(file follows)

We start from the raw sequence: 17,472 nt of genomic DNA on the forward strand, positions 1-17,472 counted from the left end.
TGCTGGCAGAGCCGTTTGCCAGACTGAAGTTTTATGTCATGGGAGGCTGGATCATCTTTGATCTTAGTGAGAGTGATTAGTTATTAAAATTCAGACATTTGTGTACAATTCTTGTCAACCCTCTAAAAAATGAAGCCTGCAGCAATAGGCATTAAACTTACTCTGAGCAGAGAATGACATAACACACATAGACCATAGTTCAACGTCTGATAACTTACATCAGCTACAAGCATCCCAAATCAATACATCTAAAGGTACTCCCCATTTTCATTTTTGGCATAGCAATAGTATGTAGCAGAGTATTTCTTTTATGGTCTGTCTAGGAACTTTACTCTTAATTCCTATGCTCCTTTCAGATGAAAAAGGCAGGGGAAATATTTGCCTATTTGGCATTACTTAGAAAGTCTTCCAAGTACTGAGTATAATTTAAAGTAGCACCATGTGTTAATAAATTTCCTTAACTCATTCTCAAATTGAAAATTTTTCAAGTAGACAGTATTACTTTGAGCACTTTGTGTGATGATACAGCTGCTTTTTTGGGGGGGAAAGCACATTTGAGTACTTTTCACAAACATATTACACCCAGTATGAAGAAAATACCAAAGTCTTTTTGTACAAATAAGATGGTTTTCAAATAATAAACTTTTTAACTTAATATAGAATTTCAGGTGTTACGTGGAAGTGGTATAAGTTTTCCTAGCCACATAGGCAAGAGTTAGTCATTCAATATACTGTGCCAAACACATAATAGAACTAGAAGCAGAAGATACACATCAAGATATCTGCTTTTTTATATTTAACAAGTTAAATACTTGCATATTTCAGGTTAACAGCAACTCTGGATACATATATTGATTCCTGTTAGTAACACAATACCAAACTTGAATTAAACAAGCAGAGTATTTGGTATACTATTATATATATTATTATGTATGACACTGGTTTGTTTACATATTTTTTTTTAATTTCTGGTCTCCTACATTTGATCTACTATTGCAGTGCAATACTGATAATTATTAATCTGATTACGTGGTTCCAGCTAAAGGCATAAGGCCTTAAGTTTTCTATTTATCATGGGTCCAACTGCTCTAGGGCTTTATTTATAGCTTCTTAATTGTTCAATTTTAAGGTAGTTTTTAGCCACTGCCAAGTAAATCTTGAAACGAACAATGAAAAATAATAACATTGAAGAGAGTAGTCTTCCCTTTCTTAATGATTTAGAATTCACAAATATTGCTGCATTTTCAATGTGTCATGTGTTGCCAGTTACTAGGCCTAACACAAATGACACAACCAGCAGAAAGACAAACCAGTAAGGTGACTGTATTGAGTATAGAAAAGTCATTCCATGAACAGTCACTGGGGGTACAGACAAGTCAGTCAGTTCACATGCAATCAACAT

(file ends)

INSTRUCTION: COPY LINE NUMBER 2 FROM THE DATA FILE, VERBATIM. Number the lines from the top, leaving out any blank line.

TGCTGGCAGAGCCGTTTGCCAGACTGAAGTTTTATGTCATGGGAGGCTGGATCATCTTTGATCTTAGTGAGAGTGATTAGTTATTAAAATTCAGACATTTGTGTACAATTCTTGTCAACCCTCTAAAAAATGAAGCCTGCAGCAATAGGCATTAAACTTACTCTGAGCAGAGAATGACATAACACACATAGACCATAGTTCAACGTCTGATAACTTACATCAGCTACAAGCATCCCAAATCAATACATCTAAAGGTACTCCCCATTTTCATTTTTGGCATAGCAATAGTATGTAGCAGAGTATTTCTTTTATGGTCTGTCTAGGAACTTTACTCTTAATTCCTATGCTCCTTTCAGATGAAAAAGGCAGGGGAAATATTTGCCTATTTGGCATTACTTAGAAAGTCTTCCAAGTACTGAGTATAATTTAAAGTAGCACCATGTGTTAATAAATTTCCTTAACTCATTCTCAAATTGAAAATTTTTCAAGTAGACAGTATTACTTTGAGCACTTTGTGTGATGATACAGCTGCTTTTTTGGGGGGGAAAGCACATTTGAGTACTTTTCACAAACATATTACACCCAGTATGAAGAAAATACCAAAGTCTTTTTGTACAAATAAGATGGTTTTCAAATAATAAACTTTTTAACTTAATATAGAATTTCAGGTGTTACGTGGAAGTGGTATAAGTTTTCCTAGCCACATAGGCAAGAGTTAGTCATTCAATATACTGTGCCAAACACATAATAGAACTAGAAGCAGAAGATACACATCAAGATATCTGCTTTTTTATATTTAACAAGTTAAATACTTGCATATTTCAGGTTAACAGCAACTCTGGATACATATATTGATTCCTGTTAGTAACACAATACCAAACTTGAATTAAACAAGCAGAGTATTTGGTATACTATTATATATATTATTATGTATGACACTGGTTTGTTTACATATTTTTTTTTAATTTCTGGTCTCCTACATTTGATCTACTATTGCAGTGCAATACTGATAATTATTAATCTGATTACGTGGTTCCAGCTAAAGGCATAAGGCCTTAAGTTTTCTATTTATCATGGGTCCAACTGCTCTAGGGCTTTATTTATAGCTTCTTAATTGTTCAATTTTAAGGTAGTTTTTAGCCACTGCCAAGTAAATCTTGAAACGAACAATGAAAAATAATAACATTGAAGAGAGTAGTCTTCCCTTTCTTAATGATTTAGAATTCACAAATATTGCTGCATTTTCAATGTGTCATGTGTTGCCAGTTACTAGGCCTAACACAAATGACACAACCAGCAGAAAGACAAACCAGTAAGGTGACTGTATTGAGTATAGAAAAGTCATTCCATGAACAGTCACTGGGGGTACAGACAAGTCAGTCAGTTCACATGCAATCAACAT